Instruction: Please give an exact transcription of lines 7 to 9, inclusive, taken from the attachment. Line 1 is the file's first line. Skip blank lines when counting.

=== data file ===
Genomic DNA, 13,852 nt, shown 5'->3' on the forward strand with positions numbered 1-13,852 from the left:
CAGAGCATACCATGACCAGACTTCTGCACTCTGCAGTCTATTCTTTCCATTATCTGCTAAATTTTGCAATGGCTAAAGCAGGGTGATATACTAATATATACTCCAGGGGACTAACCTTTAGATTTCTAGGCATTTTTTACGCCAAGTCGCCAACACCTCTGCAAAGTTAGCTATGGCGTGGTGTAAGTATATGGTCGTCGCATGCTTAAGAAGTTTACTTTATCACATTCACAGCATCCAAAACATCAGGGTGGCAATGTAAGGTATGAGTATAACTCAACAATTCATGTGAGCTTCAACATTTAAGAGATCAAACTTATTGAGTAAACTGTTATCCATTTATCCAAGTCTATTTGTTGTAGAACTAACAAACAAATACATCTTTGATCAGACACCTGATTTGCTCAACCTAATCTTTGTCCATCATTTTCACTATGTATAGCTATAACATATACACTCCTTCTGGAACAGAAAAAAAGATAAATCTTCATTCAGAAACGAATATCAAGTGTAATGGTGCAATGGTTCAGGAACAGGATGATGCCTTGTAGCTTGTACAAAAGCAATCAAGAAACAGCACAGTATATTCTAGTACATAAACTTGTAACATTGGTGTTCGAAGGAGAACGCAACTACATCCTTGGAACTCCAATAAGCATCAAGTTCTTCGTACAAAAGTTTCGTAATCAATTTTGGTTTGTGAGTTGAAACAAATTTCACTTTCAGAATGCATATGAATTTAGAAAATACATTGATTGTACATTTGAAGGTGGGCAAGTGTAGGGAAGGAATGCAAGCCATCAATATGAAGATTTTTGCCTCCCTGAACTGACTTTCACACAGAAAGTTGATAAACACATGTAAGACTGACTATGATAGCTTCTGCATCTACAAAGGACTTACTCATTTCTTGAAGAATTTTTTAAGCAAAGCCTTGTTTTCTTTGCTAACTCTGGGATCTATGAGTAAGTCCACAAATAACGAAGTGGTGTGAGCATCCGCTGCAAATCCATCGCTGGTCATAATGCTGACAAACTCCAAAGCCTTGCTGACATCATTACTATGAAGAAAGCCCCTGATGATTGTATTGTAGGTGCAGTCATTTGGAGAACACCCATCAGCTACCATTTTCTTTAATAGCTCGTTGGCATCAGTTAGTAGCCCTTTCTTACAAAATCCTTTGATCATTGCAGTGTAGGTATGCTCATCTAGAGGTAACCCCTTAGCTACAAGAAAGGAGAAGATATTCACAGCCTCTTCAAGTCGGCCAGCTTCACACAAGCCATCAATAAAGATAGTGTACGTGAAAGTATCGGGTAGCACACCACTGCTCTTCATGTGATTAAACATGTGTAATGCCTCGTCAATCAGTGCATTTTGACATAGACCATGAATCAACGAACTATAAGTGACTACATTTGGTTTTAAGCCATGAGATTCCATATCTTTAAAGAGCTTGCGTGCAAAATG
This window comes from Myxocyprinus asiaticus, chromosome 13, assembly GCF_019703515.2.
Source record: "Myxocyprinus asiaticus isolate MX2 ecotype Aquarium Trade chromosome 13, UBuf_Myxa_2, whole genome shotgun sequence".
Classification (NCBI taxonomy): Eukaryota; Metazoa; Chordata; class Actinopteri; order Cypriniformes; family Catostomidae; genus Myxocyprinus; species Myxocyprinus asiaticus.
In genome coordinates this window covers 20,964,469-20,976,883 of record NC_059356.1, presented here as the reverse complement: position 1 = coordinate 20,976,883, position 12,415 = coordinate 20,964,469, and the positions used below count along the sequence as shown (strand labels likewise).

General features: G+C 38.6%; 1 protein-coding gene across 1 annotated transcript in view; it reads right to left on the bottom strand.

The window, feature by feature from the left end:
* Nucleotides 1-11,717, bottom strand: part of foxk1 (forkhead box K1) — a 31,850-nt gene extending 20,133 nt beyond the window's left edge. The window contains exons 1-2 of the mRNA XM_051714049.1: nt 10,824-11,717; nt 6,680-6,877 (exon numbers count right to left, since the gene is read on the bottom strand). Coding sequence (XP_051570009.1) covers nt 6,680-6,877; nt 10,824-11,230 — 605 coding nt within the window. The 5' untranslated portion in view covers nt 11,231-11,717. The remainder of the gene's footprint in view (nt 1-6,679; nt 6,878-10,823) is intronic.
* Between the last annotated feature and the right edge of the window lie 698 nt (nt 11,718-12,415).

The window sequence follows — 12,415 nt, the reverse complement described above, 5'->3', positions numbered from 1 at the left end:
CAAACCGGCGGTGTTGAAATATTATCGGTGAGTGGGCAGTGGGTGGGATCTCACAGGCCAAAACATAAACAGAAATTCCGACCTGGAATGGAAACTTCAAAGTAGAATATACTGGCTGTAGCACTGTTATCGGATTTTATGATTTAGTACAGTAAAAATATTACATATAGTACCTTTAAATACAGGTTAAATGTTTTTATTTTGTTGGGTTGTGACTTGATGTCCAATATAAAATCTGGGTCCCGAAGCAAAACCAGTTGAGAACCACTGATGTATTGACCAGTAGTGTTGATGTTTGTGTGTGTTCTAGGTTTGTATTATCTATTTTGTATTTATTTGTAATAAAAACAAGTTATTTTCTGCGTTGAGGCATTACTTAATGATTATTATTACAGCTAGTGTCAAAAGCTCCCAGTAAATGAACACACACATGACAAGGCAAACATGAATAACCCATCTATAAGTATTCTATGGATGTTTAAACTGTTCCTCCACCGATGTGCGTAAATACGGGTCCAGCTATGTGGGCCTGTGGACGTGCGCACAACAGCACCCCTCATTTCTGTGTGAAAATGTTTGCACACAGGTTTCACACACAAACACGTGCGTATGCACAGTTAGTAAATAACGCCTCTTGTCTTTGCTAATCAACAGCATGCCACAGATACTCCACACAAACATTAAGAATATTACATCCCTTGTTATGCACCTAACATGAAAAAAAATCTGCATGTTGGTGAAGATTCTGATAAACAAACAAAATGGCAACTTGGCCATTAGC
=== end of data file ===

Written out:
General features: G+C 38.6%; 1 protein-coding gene across 1 annotated transcript in view; it reads right to left on the bottom strand.

The window, feature by feature from the left end:
* Nucleotides 1-11,717, bottom strand: part of foxk1 (forkhead box K1) — a 31,850-nt gene extending 20,133 nt beyond the window's left edge. The window contains exons 1-2 of the mRNA XM_051714049.1: nt 10,824-11,717; nt 6,680-6,877 (exon numbers count right to left, since the gene is read on the bottom strand). Coding sequence (XP_051570009.1) covers nt 6,680-6,877; nt 10,824-11,230 — 605 coding nt within the window. The 5' untranslated portion in view covers nt 11,231-11,717. The remainder of the gene's footprint in view (nt 1-6,679; nt 6,878-10,823) is intronic.